Monday 24 August 1998
Director: Phillipe de Broca
Starring: Daniel Auteuil, Fabrice Luchini, Vincent Perez, Marie Gillain
Sumptuous swashbucklers are fast becoming French cinema's stock-in-trade. This effort doesn't break much new ground, but is acted and shot with such magnificent braggadocio that its lack of originality is never a problem.
Fabrice Luchini makes a supremely oleaginous villain. Vincent Perez leaps hither and thither like a latter-day Douglas Fairbanks, while Daniel Auteil's character seems like a cross between Cyrano and D'Artagnan.
He tends the abandoned young baby who soon blossoms into the beautiful Aurore (Marie Gillain). Who cares about the cliches when the storytelling is so vivid?
Curzon Mayfair, Richmond Filmhouse
GADJO DILO (15)
Director: Tony Gatlif
Starring: Romain Duris, Rona Hartner, Izidor Serban
Stephane (Romain Duris), a young Parisian, tramps down a long, icy road, somewhere in rural Romania, on a quest for Nora Luca, the gypsy singer whose music he discovered through his father. After a drunken night with Izidor, an old man he meets crying and cursing in the snow, Stephane learns gradually about the habits, superstitions and, above all, the music of his gypsy hosts. There is a warmth and humour to the storytelling, and an integrity that pushes this film way beyond being mere sentimental travelogue.
THE LIFE OF STUFF (U)
Director: Simon Donald
Starring: Ewen Bremner, Ciaran Hinds, Jason Flemyng, Gina McKee
A profoundly depressing Glasgow gangland drama. The performances and direction are pitched at such an overwrought level from the very first scene that the film does not have anywhere to go.
The claustrophobic settings (almost the entire story takes place in a deserted warehouse) do not help at all. Nor does the melodramatic sub-John Barry music. Ewen Bremner and Gina McKee do their best as two hostages trapped in the basement, but the shock tactics (including various explosions, tortures, ferocious bloodlettings etc) do little but leave the viewer numb.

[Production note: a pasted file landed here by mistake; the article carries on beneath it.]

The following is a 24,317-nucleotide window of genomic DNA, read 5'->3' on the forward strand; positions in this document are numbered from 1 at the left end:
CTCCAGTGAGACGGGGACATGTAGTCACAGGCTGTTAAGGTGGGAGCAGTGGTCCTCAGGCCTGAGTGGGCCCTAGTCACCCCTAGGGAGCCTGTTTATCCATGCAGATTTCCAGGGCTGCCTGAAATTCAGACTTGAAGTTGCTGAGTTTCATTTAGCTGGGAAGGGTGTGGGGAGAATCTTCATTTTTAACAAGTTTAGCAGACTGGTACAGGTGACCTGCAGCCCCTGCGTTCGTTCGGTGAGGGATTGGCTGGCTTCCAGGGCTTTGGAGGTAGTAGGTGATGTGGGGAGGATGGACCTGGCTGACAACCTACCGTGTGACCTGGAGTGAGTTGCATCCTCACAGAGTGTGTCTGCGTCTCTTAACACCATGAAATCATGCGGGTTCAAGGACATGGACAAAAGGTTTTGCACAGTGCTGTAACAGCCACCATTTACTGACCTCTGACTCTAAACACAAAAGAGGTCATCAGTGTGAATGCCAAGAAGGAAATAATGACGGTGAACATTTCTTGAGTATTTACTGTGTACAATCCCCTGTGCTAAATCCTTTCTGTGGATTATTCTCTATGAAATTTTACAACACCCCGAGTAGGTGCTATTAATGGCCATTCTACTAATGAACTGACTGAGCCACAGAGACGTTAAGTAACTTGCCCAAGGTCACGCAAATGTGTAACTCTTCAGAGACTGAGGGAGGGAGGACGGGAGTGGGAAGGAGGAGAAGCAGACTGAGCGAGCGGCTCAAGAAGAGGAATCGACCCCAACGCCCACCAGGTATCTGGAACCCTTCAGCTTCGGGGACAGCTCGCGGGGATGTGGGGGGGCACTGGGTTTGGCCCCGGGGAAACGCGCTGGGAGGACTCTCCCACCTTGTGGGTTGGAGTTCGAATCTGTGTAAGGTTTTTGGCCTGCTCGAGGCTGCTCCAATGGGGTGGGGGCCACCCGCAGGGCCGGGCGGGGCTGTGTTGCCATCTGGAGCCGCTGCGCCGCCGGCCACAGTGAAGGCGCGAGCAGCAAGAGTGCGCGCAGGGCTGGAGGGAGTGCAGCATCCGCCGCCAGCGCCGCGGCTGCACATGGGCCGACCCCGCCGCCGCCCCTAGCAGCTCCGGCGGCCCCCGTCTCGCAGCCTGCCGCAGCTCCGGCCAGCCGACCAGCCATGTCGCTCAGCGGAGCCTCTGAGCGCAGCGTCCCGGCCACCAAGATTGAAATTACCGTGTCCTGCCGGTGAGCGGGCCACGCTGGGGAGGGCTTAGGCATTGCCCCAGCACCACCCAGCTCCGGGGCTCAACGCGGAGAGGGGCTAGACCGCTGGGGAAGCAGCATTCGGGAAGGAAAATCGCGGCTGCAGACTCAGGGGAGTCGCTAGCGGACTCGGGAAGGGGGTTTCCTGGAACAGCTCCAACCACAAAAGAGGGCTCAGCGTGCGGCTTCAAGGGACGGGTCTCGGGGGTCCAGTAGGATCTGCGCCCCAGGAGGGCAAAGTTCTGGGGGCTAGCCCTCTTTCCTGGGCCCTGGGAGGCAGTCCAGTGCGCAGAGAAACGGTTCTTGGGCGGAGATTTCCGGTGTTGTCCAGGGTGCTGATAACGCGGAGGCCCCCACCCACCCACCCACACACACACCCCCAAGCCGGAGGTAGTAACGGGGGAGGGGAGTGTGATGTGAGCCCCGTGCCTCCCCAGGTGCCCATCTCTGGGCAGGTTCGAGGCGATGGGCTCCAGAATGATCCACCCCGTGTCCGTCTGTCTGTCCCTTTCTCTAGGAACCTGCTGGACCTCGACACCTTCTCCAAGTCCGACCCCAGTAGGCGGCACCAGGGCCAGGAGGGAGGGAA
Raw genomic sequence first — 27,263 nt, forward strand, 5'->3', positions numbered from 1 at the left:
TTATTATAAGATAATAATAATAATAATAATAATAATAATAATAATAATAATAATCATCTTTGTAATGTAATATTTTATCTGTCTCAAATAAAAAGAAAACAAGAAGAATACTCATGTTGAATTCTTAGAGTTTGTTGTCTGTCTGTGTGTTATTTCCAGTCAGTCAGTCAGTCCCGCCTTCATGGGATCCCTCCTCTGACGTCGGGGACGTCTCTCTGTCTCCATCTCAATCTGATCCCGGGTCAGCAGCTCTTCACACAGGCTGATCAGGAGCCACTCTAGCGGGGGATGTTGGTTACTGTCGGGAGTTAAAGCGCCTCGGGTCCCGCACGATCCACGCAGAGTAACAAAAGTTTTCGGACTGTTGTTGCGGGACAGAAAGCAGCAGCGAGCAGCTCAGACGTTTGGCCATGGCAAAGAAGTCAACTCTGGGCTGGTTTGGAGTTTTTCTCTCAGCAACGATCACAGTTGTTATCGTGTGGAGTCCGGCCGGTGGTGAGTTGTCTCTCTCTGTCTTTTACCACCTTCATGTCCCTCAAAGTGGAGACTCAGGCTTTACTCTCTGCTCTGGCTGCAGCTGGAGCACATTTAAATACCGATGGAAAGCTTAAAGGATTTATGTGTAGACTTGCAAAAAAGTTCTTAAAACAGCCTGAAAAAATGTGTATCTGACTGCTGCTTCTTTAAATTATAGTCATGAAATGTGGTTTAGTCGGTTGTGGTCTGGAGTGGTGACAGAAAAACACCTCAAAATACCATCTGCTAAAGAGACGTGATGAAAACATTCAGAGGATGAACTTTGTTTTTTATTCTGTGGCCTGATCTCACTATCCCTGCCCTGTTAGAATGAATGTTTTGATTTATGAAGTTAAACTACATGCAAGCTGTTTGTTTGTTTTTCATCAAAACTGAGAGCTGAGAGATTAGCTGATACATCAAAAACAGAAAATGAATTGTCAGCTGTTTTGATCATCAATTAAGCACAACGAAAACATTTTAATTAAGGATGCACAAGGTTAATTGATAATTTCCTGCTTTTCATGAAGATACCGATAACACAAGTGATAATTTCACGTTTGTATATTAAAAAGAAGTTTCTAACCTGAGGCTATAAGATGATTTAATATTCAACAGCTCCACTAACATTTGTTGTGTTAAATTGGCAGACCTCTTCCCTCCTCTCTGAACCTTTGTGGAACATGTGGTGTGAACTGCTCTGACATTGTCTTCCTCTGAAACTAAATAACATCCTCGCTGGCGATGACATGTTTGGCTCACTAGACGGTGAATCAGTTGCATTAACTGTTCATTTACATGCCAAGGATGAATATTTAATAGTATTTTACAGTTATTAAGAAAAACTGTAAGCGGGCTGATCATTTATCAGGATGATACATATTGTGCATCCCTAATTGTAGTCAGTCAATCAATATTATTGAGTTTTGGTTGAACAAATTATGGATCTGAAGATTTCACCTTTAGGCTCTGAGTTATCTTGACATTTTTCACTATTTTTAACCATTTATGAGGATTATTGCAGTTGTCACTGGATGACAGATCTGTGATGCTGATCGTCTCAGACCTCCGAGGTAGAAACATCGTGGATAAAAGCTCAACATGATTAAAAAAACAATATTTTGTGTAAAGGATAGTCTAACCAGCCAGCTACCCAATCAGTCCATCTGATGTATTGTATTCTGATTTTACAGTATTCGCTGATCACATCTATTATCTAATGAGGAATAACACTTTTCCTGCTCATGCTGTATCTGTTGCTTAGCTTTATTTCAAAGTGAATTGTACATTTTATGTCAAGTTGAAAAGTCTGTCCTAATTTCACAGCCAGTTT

Director: Philip Saville
Starring: Christian Bale, Ewen McGregor
In this suburban morality tale, Chris (Christian Bale) is festering somewhere in the commuter belt, playing happy families, when his old friend Tony (Lee Ross) thinks that he ought to be out having fun.
Most of the film is set in the 1970s, but the period is not reconstructed with any great verve. There is plenty that is likeable - the late-1960s Paris interlude, in which Chris acts up as a Left Bank boulevardier, is very endearing. But back on home soil, the storytelling is less assured, and on the whole, Saville displays a dispiriting lack of ambition.
Metro, Odeon Kensington, Virgin Fulham Road, Virgin Haymarket
THE X-FILES (15)
Director: Rob Bowman
Starring: David Duchovny, Gillian Anderson
See The Independent Recommends, right.
ABC Baker Street, ABC Shaftesbury Avenue, Clapham Picture House, Elephant & Castle Coronet, Hammersmith Virgin, Odeon Camden Town, Odeon Haymarket, Odeon Kensington, Odeon Marble Arch, Odeon Swiss Cottage, Odeon West End, Ritzy Cinema, Virgin Chelsea, Virgin Fulham Road, Virgin Trocadero
Maisie Williams single-handedly rises to the challengeTV
Arts & Ents blogs
- 1 Saudi preacher who 'raped and tortured' his five -year-old daughter to death is released after paying 'blood money'
- 2 Michelle Obama highlights harsh restrictions faced by Saudi women after meeting King Salman without wearing a headscarf
- 3 Amal Clooney gives excellent response to fashion question at European Court of Human Rights
- 4 A bottle of wine a day is not bad for you and abstaining is worse than drinking, scientist claims
- 5 Isis publicly behead man in Syrian town square for 'insulting Allah' as he screams for help
Heavy metal producer's corpse to be mutilated by models as per his dying wish
The Jump 2015 line-up: Joey Essex, Mike Tindall, Jodie Kidd and co take to the slopes
Game of Thrones: Grey Worm actor Jacob Anderson is all for more male nudity – as long as he can keep his clothes on
Roald Dahl letter warning student to 'eschew beastly adjectives' goes viral 35 years later
Our fascination with the Arctic from Greek myths to Sky Atlantic's new drama Fortitude
9 reasons Greece's experiment with the radical left is doomed to failure
'We would evict Queen from Buckingham Palace and allocate her council house,' say Greens
Greece elections: Syriza and EU on collision course after election win for left-wing party
British Muslim school children suffering a backlash of abuse following Paris attacks
British grandmother Lindsay Sandiford faces execution by firing squad in Indonesia
Liberal Democrat minister defends comments suggesting immigration causes pub closures